as entitled rather to partial than to general support, entitled to the contributions of the affluent in the metropolis like provincial societies in their respective districts.* But this local employment of the National Society is neither the only nor even the chief part of its functions. The grand, the important office of the society, without which it could have no pretensions to its present title, is to correspond and to co-operate with its affiliated institutions throughout the kingdom; to hold them together in a bond of general union; to promote uniformity both of principle and of conduct; to provide them with masters from the central institution; and to furnish pecuniary assistance as far as its means will permit. And as this important office of the society cannot be executed without a mutual desire of co-operation, we hope that the conductors of every society and of every school throughout the kingdom, established on the same principles, will keep constantly in view the necessity of union with the parent institution; for if this union be disregarded, a society intended for the benefit of the nation will be reduced in its operations to a single district; and the provincial societies and schools will be left without connection and without a head to concentrate and direct their future exertions. Considering, then, the importance of the high office which the National Society is destined to perform, we most earnestly request the affluent throughout the kingdom, who are still attached to the established religion, to consider the consequences of suffering such an institution to droop for want of pecuniary support. Churchmen in general should consider that it is both their duty and their interest to make the established religion the object of their primary care; and that it is consistent with neither, while they are pursuing plans for the benefit of the universal church, to forget the necessities of their own. Since, therefore, the cause of the National Society is the cause of the established religion, our bishops could not select a more suitable subject for a charge, nor our parochial clergy for an occasional sermon. If to recommend reading, writing, and arithmetic, (the promotion of which is one object of the National Society,) is not the peculiar province of the clergy, it is certainly their peculiar province to attend to the established religion, and to make provision for its uvion with those useful arts in the education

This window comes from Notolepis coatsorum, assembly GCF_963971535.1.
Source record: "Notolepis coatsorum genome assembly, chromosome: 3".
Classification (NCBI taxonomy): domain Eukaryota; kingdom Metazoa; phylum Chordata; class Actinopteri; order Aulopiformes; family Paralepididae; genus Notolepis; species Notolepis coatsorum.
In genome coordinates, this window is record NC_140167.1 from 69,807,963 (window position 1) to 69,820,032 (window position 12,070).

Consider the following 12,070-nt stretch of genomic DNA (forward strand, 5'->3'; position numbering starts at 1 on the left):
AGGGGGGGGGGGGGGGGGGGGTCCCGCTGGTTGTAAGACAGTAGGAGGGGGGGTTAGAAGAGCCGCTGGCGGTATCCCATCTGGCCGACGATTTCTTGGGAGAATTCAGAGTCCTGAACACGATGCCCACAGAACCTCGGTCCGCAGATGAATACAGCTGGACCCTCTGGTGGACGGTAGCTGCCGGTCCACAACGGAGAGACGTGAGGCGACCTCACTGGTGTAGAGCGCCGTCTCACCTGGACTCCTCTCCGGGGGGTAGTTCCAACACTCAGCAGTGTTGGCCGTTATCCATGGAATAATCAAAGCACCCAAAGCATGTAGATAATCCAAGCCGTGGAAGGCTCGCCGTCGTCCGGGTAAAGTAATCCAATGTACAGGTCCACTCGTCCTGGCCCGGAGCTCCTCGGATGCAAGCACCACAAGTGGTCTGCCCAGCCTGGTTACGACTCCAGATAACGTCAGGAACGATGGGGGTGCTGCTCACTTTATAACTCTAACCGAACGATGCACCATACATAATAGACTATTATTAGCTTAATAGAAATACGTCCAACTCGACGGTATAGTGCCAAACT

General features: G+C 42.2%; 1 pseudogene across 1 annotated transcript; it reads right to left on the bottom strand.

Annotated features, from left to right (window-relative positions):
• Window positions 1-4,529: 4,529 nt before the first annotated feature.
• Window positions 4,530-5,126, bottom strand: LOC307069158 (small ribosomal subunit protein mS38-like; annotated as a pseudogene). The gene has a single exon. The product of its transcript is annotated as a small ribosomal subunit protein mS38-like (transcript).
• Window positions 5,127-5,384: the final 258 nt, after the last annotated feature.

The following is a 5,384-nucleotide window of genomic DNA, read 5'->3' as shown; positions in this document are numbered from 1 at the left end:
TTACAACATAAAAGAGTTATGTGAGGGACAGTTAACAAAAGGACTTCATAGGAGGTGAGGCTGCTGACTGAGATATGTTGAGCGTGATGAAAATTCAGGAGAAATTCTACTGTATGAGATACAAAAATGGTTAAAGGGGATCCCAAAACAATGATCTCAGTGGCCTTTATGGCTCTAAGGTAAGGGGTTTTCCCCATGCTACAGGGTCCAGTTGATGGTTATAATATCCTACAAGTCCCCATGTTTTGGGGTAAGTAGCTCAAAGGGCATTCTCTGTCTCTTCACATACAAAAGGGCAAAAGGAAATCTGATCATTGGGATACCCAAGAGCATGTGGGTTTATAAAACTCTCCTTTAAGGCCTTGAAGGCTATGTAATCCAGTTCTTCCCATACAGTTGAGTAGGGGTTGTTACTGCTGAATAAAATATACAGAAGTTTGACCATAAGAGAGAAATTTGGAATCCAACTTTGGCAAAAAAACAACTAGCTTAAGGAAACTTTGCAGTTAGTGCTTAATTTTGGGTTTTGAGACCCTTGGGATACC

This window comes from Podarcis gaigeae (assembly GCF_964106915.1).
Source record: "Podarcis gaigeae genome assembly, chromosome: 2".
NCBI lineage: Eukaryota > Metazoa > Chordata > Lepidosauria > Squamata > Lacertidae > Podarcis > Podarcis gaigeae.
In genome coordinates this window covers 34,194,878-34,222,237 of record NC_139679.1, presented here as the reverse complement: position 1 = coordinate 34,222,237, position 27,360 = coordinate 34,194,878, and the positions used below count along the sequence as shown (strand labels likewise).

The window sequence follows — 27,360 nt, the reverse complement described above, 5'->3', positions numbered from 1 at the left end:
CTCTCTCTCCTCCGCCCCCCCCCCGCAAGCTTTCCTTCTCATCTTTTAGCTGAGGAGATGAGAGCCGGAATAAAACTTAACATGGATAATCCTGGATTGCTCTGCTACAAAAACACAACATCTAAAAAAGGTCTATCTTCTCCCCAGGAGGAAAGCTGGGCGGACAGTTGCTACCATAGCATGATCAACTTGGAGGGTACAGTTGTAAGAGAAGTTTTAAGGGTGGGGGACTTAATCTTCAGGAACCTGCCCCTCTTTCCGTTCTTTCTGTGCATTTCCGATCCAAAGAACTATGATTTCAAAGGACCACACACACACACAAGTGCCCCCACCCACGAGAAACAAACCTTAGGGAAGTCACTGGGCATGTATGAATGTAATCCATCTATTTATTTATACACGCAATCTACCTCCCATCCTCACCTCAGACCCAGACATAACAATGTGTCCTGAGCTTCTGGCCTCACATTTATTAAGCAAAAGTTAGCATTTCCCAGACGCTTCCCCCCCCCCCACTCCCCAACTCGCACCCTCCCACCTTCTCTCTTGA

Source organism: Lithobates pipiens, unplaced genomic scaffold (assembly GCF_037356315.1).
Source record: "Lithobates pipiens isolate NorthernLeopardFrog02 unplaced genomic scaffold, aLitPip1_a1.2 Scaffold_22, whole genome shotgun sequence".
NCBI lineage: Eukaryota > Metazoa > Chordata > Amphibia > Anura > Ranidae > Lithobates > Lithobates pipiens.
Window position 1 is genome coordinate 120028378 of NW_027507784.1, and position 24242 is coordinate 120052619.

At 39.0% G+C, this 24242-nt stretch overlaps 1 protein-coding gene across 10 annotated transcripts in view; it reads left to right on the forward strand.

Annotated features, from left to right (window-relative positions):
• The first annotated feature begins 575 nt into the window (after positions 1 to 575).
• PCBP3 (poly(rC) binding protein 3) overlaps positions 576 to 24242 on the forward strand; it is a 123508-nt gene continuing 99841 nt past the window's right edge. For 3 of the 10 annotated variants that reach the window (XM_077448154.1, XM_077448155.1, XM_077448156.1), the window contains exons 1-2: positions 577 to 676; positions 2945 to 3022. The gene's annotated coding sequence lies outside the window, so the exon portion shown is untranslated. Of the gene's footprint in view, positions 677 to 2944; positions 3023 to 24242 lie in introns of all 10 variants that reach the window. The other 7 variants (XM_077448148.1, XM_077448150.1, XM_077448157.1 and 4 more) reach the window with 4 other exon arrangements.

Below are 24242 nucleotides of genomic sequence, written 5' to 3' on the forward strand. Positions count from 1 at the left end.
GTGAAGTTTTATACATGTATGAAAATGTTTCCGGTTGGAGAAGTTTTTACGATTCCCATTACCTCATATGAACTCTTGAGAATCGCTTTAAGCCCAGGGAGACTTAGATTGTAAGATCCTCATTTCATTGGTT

of the poor.

• On this account we still hope that the Corporation of London will be induced to contribute, and contribute liberally, to this society, especially as a considerable proportion of the thousand children, which are educated in the central school, must necessaridy, from the situation of that school, be resident within the liberty of the city.


son ;

Art. II. A Brief Inquiry into the Causes of premature Decay

in our Wooden Bulwarks, with an Examination of the Means best calculated to prolong their Duration. By Richard Pering,

Esq. of his Majesty's Yard at Plymouth Dock. 1812. Observations on the Expediency of Ship-building at Bombay for

the Service of his Majesty and of the East India Company. By William Taylor Money, Esq. late Superintendant of the

Marine at Bombay. 1811. THE 'HE interests of the British navy are closely entwined round the heart of every lover of his country, and not without rea

for in this invincible arm of his strength he sees the bulwark of his independence, his prosperity, and his glory. In the whole history of its transcendant exploits, brilliant as they always have been, never was its career more eminently distinguished by a rapid succession of victories than in the present war; never were its services more important and indispensable than when nothing was left for it to conquer-when it had driven from the ocean every ship of every foe, and rode triumphant and alone. At that moment Europe seemed to be irretrievably lost, when a British army, transported under the protection of British ships of war, was destined to arrest the march of tyranny, and stop


progress of desolation. Discussions on naval concerns are not therefore merely interesting as matters of amusement and speculation: to us, as Englishmen, they are of vital importance; nor can they be indifferent to the world at large.